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Am J Surg Pathol. 2004 Feb;28(2):160-7.

Distinction of endocervical and endometrial adenocarcinomas: immunohistochemical p16 expression correlated with human papillomavirus (HPV) DNA detection.

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  • 1Department of Pathology Johns Hopkins University School of Medicine, Baltimore, MD 21231, USA.


Determining the origin of uterine adenocarcinomas can be difficult in biopsy and curettage specimens because the morphologic spectrum of endocervical and endometrial adenocarcinomas overlaps. In hysterectomy specimens, the primary site is often equivocal for tumors that involve the lower uterine segment and endocervix and lack identifiable precursor lesions. Most endocervical adenocarcinomas (ECAs) contain high-risk human papillomavirus (HPV) DNA, whereas endometrial adenocarcinomas (EMAs) rarely do. p16 is an inhibitor ofcyclin-dependent kinases, and overexpression of p16 has been observed in cervical intraepithelial lesions and invasive carcinomas associated with high-risk HPV types. We evaluated the utility of immunohistochemistry for p16 in the distinction of ECAs and EMAs. p16 expression was assessed in 24 unequivocal EMAs and 19 unequivocal ECAs and correlated with HPV DNA detection by in situ hybridization and polymerase chain reaction. These assays were then used to assist in the classification of four lower uterine segment/upper endocervical adenocarcinomas (LUS/EC-A) of equivocal origin. p16 expression was moderate-strong and diffuse in 18 ECAs (median 90% of tumor cells positive, range 90%-100%), and weak and diffuse in one. Fourteen of these were positive for HPV DNA, whereas 5 lacked detectable HPV DNA by in situ hybridization; one of these 5 was positive by polymerase chain reaction. In contrast, EMAs displayed weaker staining with patchy distribution (median 30% of tumor cells positive, range 5%-70%) and none contained HPV DNA by in situ hybridization. Two LUS/EC-As, which were positive for HPV, exhibited strong, diffuse p16 expression, consistent with endocervical origin of the tumors. The remaining 2 LUS/EC-As showed patchy p16 staining and did not contain detectable HPV DNA, consistent with the endometrial origin of the tumors. The p16 expression pattern can distinguish ECAs from EMAs. Compared with HPV DNA detection by in situ hybridization, p16 immunohistochemistry appears to be a more sensitive and easier to perform method for distinguishing ECAs from EMAs, can be used to assist in the classification of LUS/EC-As of equivocal origin, and should be evaluated for its utility in the prospective classification of uterine adenocarcinomas in curettage specimens prior to hysterectomy.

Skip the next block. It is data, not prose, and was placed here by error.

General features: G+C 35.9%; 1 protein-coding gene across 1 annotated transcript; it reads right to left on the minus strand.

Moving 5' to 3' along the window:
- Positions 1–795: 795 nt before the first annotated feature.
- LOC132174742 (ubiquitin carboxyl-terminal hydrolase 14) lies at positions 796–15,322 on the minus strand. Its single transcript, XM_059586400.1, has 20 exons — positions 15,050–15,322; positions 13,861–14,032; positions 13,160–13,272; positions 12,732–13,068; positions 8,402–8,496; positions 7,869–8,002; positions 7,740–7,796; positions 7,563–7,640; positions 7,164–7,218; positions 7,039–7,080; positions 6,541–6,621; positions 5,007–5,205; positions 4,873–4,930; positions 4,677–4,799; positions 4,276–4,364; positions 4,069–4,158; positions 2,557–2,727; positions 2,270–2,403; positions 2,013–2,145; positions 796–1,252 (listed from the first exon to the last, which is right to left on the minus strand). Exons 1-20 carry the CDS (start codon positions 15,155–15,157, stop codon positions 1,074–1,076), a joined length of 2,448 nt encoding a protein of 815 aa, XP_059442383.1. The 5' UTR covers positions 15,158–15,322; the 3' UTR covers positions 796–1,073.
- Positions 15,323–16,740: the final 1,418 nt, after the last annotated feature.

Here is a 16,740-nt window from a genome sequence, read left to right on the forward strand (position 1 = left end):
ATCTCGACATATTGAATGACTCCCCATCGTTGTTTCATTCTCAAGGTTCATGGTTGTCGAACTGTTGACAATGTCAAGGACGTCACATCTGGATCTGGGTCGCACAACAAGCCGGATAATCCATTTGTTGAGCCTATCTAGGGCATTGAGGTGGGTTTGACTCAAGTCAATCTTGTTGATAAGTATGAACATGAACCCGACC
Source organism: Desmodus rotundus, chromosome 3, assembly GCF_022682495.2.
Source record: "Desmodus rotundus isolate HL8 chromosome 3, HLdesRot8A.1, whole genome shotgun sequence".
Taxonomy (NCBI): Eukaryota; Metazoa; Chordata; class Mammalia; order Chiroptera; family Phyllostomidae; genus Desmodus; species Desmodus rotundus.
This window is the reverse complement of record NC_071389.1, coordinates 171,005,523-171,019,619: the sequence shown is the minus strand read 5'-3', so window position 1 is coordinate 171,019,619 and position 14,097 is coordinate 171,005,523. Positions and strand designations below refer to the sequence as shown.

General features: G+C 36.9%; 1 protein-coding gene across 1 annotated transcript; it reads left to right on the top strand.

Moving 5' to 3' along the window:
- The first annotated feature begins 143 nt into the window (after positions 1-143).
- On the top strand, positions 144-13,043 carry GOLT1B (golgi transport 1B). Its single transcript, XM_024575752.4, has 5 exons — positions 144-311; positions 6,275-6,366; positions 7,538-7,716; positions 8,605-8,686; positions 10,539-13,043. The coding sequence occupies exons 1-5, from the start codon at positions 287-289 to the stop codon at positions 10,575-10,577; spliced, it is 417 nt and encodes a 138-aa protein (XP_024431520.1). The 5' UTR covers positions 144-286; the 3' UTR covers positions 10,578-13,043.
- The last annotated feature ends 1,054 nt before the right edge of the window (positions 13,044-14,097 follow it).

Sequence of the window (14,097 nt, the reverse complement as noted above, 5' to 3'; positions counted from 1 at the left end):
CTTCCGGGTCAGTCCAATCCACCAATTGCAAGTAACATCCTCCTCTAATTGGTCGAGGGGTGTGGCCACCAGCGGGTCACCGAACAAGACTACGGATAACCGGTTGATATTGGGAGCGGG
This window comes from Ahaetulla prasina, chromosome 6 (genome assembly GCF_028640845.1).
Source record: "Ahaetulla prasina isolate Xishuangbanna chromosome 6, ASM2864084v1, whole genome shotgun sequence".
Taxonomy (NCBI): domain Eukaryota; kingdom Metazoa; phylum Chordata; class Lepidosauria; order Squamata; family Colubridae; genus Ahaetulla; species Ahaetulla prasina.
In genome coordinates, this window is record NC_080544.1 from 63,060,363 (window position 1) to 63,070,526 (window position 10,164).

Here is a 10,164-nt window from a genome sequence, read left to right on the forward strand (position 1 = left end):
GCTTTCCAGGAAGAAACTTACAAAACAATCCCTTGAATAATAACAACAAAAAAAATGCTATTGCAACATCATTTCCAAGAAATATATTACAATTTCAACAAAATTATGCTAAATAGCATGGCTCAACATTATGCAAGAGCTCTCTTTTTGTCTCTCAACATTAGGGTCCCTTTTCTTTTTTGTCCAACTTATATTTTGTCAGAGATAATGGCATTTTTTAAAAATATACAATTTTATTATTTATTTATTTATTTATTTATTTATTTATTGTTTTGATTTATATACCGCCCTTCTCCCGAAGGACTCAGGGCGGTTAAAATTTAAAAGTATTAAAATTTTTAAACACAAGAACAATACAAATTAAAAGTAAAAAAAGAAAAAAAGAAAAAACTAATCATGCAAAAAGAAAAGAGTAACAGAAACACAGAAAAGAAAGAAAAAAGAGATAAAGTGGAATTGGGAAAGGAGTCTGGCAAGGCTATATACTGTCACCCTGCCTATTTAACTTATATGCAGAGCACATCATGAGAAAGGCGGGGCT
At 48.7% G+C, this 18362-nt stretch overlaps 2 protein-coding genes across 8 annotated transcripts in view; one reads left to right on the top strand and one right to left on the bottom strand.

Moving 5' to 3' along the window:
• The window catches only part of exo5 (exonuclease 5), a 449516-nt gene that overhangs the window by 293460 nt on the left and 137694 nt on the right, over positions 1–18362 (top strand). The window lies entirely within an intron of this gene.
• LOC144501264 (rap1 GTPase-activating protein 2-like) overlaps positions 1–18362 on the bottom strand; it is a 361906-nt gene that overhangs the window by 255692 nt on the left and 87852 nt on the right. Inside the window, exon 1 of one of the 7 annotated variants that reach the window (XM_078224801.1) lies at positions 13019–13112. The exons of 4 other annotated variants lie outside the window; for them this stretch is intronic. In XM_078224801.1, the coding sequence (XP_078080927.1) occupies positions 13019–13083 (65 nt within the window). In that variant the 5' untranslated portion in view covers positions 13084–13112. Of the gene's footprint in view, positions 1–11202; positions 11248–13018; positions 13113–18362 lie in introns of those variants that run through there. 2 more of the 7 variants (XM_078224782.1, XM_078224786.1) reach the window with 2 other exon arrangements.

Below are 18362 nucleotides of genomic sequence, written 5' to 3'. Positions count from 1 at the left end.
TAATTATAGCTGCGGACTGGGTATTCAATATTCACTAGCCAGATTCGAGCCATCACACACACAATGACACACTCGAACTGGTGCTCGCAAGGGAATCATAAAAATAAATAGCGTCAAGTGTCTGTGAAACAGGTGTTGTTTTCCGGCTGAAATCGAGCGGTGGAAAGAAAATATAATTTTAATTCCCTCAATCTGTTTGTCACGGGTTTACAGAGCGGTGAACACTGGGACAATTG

[PubMed - indexed for MEDLINE]
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